As observed for the activity of nitrogenase, it has been demonstrated that levels of nif transcripts and the biosynthesis of different subunities of the nitrogenase complex are very sensitive to O2 (Fay, 1992; Staal et al., 2007; Steunou et al., 2008), most likely to avoid energy losses associated with the degradation of this enzyme under high levels of O2. Thus, to cope with the production of O2 inside their own cells by photosynthesis, which provides energy for all cellular processes, including N2 fixation, cyanobacteria have evolved strategies that protect nitrogenase complex from O2. Many cyanobacterial strains reconcile nitrogenase activity with photosynthesis (Bergman et al., 1997; Berman-Frank et al., 2003) through spatial and/or temporal separation of these two incompatible metabolic processes (Stal, 2008; Flores and Herrero, 2010; Stal et al., 2010).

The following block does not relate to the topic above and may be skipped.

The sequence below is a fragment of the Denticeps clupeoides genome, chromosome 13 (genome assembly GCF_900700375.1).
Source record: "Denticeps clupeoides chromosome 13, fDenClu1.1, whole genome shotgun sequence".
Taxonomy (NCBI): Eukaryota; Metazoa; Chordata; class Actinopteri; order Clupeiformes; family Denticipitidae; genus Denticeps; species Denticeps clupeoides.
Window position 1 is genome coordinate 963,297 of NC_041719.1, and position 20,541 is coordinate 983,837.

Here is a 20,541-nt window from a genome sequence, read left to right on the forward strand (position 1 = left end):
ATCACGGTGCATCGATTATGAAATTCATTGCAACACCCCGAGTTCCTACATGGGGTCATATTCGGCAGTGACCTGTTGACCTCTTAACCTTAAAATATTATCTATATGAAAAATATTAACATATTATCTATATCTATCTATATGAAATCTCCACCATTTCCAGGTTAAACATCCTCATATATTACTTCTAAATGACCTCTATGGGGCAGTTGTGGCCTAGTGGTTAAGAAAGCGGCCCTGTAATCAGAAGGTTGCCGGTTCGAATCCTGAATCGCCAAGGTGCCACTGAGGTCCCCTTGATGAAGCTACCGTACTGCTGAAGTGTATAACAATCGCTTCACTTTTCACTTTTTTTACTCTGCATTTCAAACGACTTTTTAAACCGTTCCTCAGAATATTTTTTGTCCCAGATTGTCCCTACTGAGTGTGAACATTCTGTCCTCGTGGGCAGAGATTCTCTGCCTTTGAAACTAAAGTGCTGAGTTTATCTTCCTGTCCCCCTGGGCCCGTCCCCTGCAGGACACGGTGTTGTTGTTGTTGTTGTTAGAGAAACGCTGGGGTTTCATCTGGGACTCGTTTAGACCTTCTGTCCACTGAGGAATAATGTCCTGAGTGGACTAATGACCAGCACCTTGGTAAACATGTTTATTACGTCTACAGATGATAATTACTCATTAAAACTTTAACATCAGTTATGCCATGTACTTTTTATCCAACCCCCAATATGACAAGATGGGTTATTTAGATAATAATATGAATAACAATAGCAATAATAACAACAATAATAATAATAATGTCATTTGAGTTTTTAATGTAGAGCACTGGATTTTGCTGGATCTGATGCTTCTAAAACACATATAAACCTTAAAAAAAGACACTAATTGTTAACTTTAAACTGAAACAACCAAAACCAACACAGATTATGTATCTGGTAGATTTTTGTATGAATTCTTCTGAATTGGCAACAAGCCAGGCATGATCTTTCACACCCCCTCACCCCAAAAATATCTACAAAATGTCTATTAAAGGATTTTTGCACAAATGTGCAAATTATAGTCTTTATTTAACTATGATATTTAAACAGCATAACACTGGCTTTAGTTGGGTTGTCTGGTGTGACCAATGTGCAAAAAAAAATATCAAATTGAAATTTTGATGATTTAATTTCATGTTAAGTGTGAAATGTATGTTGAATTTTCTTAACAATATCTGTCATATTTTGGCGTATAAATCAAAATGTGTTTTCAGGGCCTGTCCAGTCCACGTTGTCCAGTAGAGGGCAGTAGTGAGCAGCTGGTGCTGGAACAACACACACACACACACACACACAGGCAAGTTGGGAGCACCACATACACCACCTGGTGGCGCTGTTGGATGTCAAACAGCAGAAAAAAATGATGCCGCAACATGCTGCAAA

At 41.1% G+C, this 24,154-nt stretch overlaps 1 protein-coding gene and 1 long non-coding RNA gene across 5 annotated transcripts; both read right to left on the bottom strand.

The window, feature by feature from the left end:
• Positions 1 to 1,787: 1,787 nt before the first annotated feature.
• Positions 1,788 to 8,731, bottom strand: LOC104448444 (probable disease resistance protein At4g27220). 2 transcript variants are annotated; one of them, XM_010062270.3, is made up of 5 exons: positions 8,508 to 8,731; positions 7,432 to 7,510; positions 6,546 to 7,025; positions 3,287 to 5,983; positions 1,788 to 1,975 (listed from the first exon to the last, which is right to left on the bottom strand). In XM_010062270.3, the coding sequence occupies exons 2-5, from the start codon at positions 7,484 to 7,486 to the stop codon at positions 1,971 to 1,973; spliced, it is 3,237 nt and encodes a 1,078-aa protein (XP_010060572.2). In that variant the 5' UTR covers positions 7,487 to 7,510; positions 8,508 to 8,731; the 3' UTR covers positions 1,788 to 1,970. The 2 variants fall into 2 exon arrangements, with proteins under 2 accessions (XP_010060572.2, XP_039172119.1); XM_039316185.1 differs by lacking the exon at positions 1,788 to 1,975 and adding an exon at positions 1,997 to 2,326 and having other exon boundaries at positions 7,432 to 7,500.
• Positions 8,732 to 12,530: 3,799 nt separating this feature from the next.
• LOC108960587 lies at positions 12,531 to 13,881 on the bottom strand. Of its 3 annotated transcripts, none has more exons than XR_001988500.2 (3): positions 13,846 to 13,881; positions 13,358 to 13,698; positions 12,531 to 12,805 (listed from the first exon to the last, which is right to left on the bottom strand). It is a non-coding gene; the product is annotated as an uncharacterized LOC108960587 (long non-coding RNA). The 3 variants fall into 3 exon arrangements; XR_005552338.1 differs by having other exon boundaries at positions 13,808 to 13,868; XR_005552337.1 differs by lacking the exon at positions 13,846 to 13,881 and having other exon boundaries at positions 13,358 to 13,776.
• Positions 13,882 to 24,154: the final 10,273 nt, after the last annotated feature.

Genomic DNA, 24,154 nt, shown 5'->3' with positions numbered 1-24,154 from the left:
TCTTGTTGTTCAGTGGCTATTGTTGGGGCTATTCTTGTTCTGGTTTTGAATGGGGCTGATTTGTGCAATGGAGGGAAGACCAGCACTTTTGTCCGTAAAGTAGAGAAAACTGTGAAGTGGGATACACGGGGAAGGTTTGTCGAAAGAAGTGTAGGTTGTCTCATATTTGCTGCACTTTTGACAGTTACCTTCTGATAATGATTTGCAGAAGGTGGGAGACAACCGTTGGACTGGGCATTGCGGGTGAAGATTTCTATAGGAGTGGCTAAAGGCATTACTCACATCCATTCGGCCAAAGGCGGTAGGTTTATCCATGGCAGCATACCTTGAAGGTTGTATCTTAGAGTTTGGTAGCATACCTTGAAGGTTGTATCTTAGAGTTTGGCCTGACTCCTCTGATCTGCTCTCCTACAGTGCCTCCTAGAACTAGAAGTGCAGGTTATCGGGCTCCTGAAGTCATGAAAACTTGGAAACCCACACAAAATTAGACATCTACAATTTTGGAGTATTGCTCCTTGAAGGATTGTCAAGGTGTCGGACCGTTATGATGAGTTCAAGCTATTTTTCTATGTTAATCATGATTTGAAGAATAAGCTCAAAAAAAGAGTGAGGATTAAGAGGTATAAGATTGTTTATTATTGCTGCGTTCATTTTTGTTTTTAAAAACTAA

Many filamentous cyanobacteria solve the issue by cell differentiation. Thus, in heterocytous cyanobacteria, under aerobic growth conditions, O2 evolution and CO2 fixation (photosynthesis) is performed in vegetative cells, whereas nitrogenase catalyses N2-fixation in specialised cells called heterocytes (Figure 1f-h) (Stal, 2008; Cardona et al., 2009; Stal et al., 2010). These specialised cells differentiate from vegetative cells 12 to 20 h after combined nitrogen sources are removed from the medium, which leads to extensive metabolic changes (Ow et al., 2008). To protect the nitrogenase from O2, the photosystem II (PSII) is largely degraded in heterocytes, and because of that, these cells cannot perform the photosynthetic water-splitting reaction, which is associated with an improved respiration rate and the synthesis of a glycolipid layer in the celluar envelope (Murry and Wolk, 1989; Cardona et al., 2009). The synthesis of a bilayered polysaccharide and glycolipid envelope seems to retard the diffusion of gases, which, combined with changes in the photosynthetic apparatus, results in a microoxic environment, allowing nitrogenase activity during the day (Walsby, 1985, 2007). Additionally, these cells are unable to fix CO2 photosynthetically (Stal, 2008). To cope with the absence of energy production, vegetative cells provide photosynthetically fixed carbon to the heterocytes, most likely in the form of carbon exported as sucrose. In turn, the heterocytes provide nitrogen, most likely as glutamine formed via the ammonia generated by N2 fixation and the action of glutamine synthetase (GS) (Curatti et al., 2002; Burnat et al., 2014). This connection to vegetative cells occurs through a pore which is equipped with microplasmodesma (Böhme, 1998). Additionally, the levels of GS in heterocytes are very high to prevent the inhibition of nitrogenase by ammonium accumulation (Renström-Keliner et al., 1990). Some heterocytous cyanobacteria, such as Anabaena variabilis ATCC29413, are able to synthesise a different Mo-dependent nitrogenase (Nif2) in vegetative cells (Thiel et al., 1995; Thiel and Pratte, 2001). This enzyme is synthesized only under anoxic conditions, shortly after nitrogen depletion, and long before heterocytes form (Schrautemeier et al., 1995; Thiel et al., 1997). Additionally, Nif2 is also found in vegetative cells of non-heterocytous species (Berman-Frank et al., 2003). Curiously, the gene fdxH2, that is part of the nif2 cluster in A. variabilis ATCC29413, has more residues in common with the sequence of fdxH of the non-heterocytous filamentous cyanobacteria Plectonema boryanum PCC73110 (Schrautemeier et al., 1995). Indeed, it seems clear that there is a relation among nif2 cluster and nif sequences cluster in filamentous non-heterocytous strains (Oscillatoriales and Pseudanabaenales orders), and it is reasonable to assume that the divergence of it might have occurred prior to the heterocytous cell appearance.